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Albuquerque cop who fatally shot woman fired over camera lapse

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An Albuquerque police officer who shot and killed a 19-year-old woman in April was fired from the police force on Monday for failing to follow an order to turn on his uniform camera during all citizen contacts, police said.

The officer, Jeremy Dear, had been under scrutiny because his uniform camera was not turned on during the April 21 incident in which he shot a woman who was stopped on suspicion of vehicle theft after he said she pointed a gun at him.

Police Chief Gorden Eden said in a statement the officer was fired for “insubordination and untruthfulness” over the uniform camera issue after an internal probe, but stopped short of linking the firing to the circumstances of the shooting itself.

Dear has not been charged in the incident.

“Insubordination tears at the fabric of public safety especially when the officer makes a choice not to follow a lawful order,” Eden said in the statement.

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“In imposing the discipline of termination, I considered the seriousness of the acts and omissions, aggravating circumstances and Officer Dear’s disciplinary record,” he said.

The firing comes as the Albuquerque police are undergoing reforms under an agreement with the U.S. Department of Justice, after a federal investigation concluded that police had used a pattern of excessive force, sometimes with deadly consequences.

Dear’s attorney, Thomas Grover, said his client was being unfairly made an example of as the first officer fired for not turning on a uniform camera in the wake of the Department of Justice findings on excessive force, released in April.

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“If they fire every officer who doesn’t turn on his uniform camera, they won’t have anyone left on the department,” Grover said. “I think the department is struggling to get the lapel camera policy in place and set an example of him to show the Department of Justice they are doing something.”

Grover complained the department had been unable to produce a specific written order directed at Dear, a four-year veteran of the department, who he said had nine or 10 internal and citizen complaints in his personnel file.

Dear appeared at a hearing last month where he and Grover were provided an opportunity to respond to the police findings and present evidence to support his position that he had not violated operating procedures and orders.

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(Reporting by Joseph J. Kolb; Editing by Cynthia Johnston and Peter Cooney)


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Off-duty officer guns down black man after children playing with fireworks startle his dog

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An off-duty corrections officer in Aurora, Colorado has been accused of killing another man over an argument about fireworks.

According to an affidavit obtained by KDVR, Scott Mathews and his girlfriend, Katherine O'Neal, became upset with a 14-year-old boy and a 9-year-old girl on the Fourth of July.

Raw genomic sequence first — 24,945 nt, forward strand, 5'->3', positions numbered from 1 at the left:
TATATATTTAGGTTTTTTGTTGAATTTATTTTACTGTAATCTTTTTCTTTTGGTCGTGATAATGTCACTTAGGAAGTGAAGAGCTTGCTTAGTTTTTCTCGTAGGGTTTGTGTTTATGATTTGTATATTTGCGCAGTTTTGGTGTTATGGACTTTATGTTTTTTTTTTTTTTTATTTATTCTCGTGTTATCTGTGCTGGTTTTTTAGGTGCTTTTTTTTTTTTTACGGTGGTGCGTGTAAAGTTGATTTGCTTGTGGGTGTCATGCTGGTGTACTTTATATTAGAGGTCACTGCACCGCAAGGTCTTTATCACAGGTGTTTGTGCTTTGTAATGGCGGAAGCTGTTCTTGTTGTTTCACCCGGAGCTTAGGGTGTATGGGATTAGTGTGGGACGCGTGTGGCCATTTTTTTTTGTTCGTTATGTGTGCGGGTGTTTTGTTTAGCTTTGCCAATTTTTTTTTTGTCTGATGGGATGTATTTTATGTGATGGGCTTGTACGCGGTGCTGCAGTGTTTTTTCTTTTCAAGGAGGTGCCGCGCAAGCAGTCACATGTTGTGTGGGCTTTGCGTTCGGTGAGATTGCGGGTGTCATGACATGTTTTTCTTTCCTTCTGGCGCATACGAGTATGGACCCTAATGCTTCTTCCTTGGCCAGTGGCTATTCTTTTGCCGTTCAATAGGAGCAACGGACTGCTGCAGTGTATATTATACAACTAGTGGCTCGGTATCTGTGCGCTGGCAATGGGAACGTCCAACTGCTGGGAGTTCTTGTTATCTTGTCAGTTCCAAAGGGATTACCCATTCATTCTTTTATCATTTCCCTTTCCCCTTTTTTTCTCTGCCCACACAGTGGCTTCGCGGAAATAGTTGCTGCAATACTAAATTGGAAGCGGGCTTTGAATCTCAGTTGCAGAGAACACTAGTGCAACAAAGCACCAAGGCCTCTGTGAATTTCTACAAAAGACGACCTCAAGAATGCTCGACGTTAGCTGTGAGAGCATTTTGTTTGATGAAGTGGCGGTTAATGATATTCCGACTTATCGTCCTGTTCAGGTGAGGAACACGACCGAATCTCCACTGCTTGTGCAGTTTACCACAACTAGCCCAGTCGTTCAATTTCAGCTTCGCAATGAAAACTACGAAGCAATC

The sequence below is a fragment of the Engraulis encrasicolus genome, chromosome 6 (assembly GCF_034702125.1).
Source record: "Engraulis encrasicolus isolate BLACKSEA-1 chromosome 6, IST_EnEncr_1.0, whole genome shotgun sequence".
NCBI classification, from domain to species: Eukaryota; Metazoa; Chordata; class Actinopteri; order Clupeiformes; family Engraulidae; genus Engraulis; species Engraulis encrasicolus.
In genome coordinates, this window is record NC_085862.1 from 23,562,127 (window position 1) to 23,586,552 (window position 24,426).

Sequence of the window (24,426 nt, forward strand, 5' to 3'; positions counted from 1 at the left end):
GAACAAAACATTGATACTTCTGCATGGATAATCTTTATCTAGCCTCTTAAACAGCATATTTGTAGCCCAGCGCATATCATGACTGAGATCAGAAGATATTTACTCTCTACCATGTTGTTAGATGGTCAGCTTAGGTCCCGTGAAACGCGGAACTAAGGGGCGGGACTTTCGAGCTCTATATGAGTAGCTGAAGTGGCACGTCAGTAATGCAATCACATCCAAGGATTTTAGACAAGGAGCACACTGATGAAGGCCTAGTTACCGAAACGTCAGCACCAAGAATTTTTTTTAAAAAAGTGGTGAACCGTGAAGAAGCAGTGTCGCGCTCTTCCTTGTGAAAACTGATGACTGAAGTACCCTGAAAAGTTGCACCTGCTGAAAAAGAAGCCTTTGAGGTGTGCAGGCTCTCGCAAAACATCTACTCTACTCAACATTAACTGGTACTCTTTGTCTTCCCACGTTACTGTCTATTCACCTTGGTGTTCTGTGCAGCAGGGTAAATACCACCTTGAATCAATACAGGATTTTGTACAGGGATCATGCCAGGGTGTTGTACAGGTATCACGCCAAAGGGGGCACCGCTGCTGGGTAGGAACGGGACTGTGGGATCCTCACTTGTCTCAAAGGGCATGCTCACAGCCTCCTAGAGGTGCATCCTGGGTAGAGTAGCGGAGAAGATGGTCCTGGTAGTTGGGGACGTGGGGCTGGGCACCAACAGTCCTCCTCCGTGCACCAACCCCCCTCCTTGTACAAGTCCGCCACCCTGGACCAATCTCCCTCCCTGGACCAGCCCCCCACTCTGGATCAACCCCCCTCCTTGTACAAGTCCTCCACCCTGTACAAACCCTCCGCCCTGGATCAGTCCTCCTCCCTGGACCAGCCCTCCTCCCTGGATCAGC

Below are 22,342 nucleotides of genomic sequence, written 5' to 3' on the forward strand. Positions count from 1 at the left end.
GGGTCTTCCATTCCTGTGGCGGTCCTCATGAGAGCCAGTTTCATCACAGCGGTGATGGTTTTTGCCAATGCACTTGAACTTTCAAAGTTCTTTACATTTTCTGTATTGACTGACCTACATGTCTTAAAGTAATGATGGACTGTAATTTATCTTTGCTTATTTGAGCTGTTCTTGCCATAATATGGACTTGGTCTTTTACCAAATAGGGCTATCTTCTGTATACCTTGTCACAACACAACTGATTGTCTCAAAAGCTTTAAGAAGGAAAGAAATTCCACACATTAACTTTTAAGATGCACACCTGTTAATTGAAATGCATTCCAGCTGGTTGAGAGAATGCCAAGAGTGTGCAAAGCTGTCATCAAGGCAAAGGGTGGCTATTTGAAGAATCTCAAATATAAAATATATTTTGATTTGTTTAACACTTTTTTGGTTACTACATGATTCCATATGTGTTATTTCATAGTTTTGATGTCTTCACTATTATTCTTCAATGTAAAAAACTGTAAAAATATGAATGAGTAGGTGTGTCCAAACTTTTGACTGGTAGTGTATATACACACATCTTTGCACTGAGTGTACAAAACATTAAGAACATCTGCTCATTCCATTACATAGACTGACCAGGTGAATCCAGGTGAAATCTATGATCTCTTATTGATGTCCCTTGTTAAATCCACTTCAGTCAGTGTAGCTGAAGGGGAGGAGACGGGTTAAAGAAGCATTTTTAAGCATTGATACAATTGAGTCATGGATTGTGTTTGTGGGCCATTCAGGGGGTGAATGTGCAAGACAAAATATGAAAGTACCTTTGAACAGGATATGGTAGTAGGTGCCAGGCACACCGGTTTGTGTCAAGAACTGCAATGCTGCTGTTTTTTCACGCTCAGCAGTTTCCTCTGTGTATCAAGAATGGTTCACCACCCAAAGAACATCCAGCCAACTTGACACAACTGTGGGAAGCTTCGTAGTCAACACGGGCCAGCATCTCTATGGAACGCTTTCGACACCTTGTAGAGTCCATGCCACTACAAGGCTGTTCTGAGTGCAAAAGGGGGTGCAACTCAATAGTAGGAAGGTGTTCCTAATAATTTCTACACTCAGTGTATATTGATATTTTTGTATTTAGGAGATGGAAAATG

The couple complained that fireworks had startled their small dog. Both Mathews and O'Neal work for the state Department of Corrections and were armed during the confrontation.

The affidavit states that Mathews head-butted Shamira Cotton, the mother of the children. O'Neal admitted drawing her gun but insisted that she did not point it at anyone.

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Virginia Republican: Women who get raped are ‘naive and unprepared’ because they weren’t carrying guns

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Virginia state Sen. Amanda Chase is facing criticism for claiming on Facebook that women who are raped are "naive and unprepared" because they weren't armed.

During a social media debate on gun ownership, Chase told one constituent, "It's those who are naive and unprepared that end of [sic] raped. Sorry but I’m not going to be a statistic."

Chase ultimately doubled down on her comments in a public statement, saying the constituent was "scoffing at my rights and the rights of everyone else who protect themselves ... I'm a champion for women, their right to protect themselves and their right to their opinion, even if I may not agree, but will not tolerate the bullying or chastising the rights of the Second Amendment."

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Here’s the real reason why the financially-strapped NRA shuttered their extremist TV network

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In a deep-dive "Reality Check" on CNN Tuesday morning, analyst John Avlon delved into the chaos engulfing the National Rifle Association that has led to the ouster of multiple top executives and the gun rights organization pulling the plug on their inflammatory NRA TV network.

Avlon began, "America's biggest gun lobby, the National Rifle Association shut down live programming last week and its online television channel, NRA-TV. And that because NRA CEO Wayne LaPierre said it had moved too far from its core mission."

The CNN contributor then shared clips of controversial former NRA spokesperson Dana Loesch ranting at liberals by saying, "They use their media to assassinate real news. They use their schools to teach children that their president is another Hitler, all to make them march and scream about xenophobia and homophobia,"

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